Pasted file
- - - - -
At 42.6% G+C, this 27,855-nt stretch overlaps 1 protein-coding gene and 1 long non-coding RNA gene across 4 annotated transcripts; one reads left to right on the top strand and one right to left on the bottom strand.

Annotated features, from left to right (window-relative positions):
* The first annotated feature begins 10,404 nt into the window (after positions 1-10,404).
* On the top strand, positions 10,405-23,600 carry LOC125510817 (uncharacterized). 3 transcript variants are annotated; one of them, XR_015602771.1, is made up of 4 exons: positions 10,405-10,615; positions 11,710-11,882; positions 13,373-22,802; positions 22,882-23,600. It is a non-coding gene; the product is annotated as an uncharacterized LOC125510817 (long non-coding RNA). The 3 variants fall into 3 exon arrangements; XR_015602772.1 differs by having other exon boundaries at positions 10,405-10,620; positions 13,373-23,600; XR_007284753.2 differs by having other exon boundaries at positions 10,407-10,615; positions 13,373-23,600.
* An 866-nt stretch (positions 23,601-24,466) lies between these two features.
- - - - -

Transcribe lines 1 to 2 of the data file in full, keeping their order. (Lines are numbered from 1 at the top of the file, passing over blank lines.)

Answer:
At 42.6% G+C, this 27,855-nt stretch overlaps 1 protein-coding gene and 1 long non-coding RNA gene across 4 annotated transcripts; one reads left to right on the top strand and one right to left on the bottom strand.

Annotated features, from left to right (window-relative positions):